True innovation requires big tech, academia and government work together

Risks are not only economic that harm our knowledge-intensive and technological economy; they are strategic that threaten our national and global security. We need our powerful innovation ecosystem to become more agile and more resilient against them.

Our federal government plays a key role here that only it can play. Risk assessment at the federal level should become more holistic and comprehensive by examining the impact of one hazard on another. In conjunction with universities and industry, the government coordinating body should plan for hazards that may exacerbate other hazards, and propose a strategic focus and funding for discoveries and innovations designed to respond to and mitigate them as part of a common innovation policy.

When crises arise, the federal government must be able to mobilize resources and quickly mobilize all aspects of our innovation ecosystem – from research to production and distribution – to stop the damage.

Our current crisis offers a precedent for the future: in March 2020, when the pandemic unfolded, the Ranssell Polytechnic Institute, the Massachusetts Institute of Technology, IBM, the Department of National Energy Laboratories and others quickly joined forces to create a consortium of high-performance 19 products. A number of important findings emerged from the consortium’s projects, including the identification of drug compounds that could be used to combat Covid-19. With the consortium as a model the National Council for Science and Technology has published a plan to create a National Strategic Computing Reserve to provide ongoing computing support for future emergencies.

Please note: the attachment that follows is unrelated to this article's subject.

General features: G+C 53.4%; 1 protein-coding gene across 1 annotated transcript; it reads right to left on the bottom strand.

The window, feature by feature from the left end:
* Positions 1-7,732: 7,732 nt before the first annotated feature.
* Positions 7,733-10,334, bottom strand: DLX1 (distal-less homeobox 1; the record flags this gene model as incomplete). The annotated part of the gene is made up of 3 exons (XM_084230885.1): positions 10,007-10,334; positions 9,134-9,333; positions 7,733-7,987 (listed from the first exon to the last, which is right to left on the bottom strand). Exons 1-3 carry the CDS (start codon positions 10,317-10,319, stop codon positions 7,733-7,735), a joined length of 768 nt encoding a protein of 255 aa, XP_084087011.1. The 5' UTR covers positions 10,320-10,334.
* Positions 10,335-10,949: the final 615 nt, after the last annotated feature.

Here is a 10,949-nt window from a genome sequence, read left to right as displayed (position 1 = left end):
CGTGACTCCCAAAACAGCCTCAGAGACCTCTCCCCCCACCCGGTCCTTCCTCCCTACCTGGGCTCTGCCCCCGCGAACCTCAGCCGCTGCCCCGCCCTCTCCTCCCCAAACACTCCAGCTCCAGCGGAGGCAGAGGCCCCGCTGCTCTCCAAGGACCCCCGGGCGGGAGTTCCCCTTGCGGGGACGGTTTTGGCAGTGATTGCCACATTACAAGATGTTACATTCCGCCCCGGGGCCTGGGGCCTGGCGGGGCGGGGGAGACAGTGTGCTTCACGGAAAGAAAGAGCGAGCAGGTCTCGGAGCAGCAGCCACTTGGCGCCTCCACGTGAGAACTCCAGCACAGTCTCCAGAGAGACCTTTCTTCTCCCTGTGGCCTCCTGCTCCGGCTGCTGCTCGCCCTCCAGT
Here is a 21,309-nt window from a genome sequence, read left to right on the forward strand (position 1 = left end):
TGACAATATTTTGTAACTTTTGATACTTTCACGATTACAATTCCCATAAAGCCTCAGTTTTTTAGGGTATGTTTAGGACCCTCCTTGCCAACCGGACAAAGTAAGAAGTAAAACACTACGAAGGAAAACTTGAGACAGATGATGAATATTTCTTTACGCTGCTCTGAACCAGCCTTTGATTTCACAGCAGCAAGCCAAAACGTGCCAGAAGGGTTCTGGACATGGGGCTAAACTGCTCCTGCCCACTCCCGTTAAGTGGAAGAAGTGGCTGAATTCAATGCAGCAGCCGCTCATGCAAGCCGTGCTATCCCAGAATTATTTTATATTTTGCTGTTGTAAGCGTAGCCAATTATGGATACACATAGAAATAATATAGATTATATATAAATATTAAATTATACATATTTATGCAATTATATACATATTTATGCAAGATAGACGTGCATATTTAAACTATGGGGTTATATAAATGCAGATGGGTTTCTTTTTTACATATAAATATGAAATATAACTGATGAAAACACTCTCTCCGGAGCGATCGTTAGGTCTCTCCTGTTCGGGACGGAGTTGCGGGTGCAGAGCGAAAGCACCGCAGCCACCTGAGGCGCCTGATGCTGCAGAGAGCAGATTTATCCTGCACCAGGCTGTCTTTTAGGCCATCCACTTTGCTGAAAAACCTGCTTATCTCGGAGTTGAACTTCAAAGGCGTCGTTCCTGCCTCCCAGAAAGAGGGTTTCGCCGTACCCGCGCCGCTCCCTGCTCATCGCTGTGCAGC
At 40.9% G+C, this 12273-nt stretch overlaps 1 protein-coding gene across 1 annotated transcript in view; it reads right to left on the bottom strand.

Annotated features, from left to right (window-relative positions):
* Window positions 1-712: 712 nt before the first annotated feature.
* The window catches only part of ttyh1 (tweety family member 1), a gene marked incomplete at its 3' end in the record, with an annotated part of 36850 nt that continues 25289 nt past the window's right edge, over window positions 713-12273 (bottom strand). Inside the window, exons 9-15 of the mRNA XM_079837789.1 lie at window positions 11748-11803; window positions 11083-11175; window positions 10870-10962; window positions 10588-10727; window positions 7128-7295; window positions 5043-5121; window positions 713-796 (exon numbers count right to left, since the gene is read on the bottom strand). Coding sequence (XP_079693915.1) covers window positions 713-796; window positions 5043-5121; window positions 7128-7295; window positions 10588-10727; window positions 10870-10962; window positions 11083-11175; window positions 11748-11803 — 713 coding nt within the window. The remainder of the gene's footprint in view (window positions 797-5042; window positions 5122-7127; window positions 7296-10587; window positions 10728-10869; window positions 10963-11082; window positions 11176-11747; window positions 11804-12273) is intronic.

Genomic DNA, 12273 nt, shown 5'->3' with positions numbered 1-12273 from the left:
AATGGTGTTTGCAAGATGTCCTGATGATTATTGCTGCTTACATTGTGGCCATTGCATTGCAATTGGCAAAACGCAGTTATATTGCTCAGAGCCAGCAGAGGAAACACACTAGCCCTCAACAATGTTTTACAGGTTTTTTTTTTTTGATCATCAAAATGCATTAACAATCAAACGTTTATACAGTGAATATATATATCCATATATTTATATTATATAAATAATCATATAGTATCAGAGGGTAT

Strengthening supply chains

If we want to learn from the pandemic, then the strategic vulnerabilities that need to be addressed include, of course, global supply chains. Designed for efficiency and cost savings, some of them have proved insufficiently resilient in times of crisis. The federal government needs to identify where bottlenecks can cause cascading effects, and plan ways to circumvent them, in part by improving our ports, expanding our domestic reserves, working with our allies to create new sources of key goods and supporting domestic production facilities for important supplies.

Experiencing a shortage of everything from life-saving personal protective equipment to smears and test reagents during a pandemic, the United States clearly needs to focus on medical supplies and key pharmaceutical ingredients. Other important products include semiconductors, which are the basis of many innovations; their lack forced them to close factories in the automobile industry. A particular problem in this case is that 92% of the most advanced chips are made in Taiwan. Due to the fact that China insists that the reunification of Taiwan with the mainland is inevitable, the risks include conflict between major powers and disruptions in industry around the world.

Modern production

Although the United States remains a leader in the semiconductor industry’s research and development, it is at a disadvantage in manufacturing, which is extremely capital-intensive and costs less in other countries, in part because of government subsidies. We need the federal government to step in violation here. A law passed by the Senate on innovation and competition, which includes $ 52 billion to increase domestic chip production, gives a good start.